Ford Motor Co. is in talks with a computer chip maker to increase its supplies of semiconductors and prevent a repeat of its factory closures this year caused by shortages of these components. Few details of the non-binding agreement with GlobalFoundaries Inc. were released, but the deal is intended to boost supply with automotive-grade chipset development. And it could lead to joint manufacturing to support the auto industry, the companies said in a statement Thursday. Ford has been particularly hard hit by the global chip shortage that has hit nearly every automaker.
Like other companies, Ford has had to temporarily close its plants and has even built vehicles without some computers for later installation. The company’s sales in the United States fell 27% between July and September, and it lost 2.4 percentage points of market share, largely because it was unable to produce enough vehicles to meet consumer demand. “This agreement is just the beginning and a critical part of our plan to vertically integrate key technologies and capabilities,” said CEO Jim Farley, who is pushing Ford to further develop its supply chain to ensure parts keep flowing.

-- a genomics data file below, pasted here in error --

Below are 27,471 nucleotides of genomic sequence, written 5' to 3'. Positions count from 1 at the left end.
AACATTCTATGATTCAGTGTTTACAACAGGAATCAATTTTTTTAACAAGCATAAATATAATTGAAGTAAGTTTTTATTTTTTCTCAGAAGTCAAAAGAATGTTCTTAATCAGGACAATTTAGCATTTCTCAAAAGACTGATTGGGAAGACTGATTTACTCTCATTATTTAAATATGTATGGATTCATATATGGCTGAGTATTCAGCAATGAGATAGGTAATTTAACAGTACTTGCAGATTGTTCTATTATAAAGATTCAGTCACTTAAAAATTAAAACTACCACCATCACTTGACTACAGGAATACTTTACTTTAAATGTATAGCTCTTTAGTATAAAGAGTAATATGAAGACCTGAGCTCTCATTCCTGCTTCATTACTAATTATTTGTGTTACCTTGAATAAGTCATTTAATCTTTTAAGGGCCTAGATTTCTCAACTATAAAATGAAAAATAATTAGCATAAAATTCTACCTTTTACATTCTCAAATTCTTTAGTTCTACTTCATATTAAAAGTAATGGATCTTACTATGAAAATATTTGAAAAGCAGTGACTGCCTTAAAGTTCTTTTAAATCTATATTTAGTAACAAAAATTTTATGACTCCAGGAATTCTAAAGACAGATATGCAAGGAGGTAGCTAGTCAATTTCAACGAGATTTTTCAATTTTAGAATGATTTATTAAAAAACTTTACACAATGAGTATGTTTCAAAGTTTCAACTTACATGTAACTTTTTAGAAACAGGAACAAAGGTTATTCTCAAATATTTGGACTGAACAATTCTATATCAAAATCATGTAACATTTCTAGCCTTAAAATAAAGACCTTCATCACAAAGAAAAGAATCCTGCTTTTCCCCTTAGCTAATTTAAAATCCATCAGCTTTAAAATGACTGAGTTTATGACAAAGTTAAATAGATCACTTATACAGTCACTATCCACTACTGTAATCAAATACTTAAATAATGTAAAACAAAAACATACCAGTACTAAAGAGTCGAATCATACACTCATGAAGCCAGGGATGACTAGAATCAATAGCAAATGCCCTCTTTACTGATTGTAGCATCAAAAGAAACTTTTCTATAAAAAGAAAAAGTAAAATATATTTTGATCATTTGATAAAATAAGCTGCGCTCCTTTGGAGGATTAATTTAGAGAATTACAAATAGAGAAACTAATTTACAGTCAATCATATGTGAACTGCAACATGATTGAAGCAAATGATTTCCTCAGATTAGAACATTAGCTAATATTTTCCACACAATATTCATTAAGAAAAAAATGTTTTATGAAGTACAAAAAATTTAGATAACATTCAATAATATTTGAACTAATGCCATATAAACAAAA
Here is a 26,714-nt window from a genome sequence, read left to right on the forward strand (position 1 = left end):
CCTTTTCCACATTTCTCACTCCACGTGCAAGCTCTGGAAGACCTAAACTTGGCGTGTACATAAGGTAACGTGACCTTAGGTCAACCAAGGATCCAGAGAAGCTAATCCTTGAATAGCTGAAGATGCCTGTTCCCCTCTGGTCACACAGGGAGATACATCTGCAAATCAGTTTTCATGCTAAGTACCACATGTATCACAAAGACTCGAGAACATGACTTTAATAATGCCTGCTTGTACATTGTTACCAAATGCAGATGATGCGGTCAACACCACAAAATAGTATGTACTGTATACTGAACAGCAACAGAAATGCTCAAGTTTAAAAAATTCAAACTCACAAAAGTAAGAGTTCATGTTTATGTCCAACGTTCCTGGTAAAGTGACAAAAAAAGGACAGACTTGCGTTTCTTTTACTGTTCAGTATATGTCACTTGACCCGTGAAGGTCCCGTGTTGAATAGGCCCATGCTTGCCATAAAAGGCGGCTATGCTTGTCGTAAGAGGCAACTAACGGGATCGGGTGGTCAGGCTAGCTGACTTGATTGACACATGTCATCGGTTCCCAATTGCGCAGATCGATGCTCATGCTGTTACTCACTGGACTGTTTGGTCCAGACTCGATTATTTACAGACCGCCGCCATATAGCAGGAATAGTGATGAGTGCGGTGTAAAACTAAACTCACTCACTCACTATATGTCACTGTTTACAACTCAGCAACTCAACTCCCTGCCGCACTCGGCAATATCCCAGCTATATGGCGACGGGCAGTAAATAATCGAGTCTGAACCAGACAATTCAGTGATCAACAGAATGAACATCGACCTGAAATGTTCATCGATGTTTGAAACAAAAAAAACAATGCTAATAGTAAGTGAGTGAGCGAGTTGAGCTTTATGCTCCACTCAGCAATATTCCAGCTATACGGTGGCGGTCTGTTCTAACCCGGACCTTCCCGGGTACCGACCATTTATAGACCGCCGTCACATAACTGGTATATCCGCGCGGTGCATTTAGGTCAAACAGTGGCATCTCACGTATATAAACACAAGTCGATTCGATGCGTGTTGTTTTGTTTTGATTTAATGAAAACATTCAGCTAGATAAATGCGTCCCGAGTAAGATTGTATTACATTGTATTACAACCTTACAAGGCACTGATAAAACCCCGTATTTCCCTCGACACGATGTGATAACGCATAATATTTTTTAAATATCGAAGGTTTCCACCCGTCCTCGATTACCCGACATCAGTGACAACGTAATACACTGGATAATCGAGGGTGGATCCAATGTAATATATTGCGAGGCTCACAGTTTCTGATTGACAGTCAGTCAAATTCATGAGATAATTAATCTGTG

Spokeswoman Jennifer Flake said the companies are in the “memorandum of understanding” phase of their relationship but want to work together to design chips and possibly leverage their manufacturing expertise. The chip shortage dates back to early 2020 when automakers around the world were forced to close their factories to slow the spread of the coronavirus. Factories were back online ahead of schedule with security measures, but by then many chipmakers had moved production to consumer electronics, which was in high demand.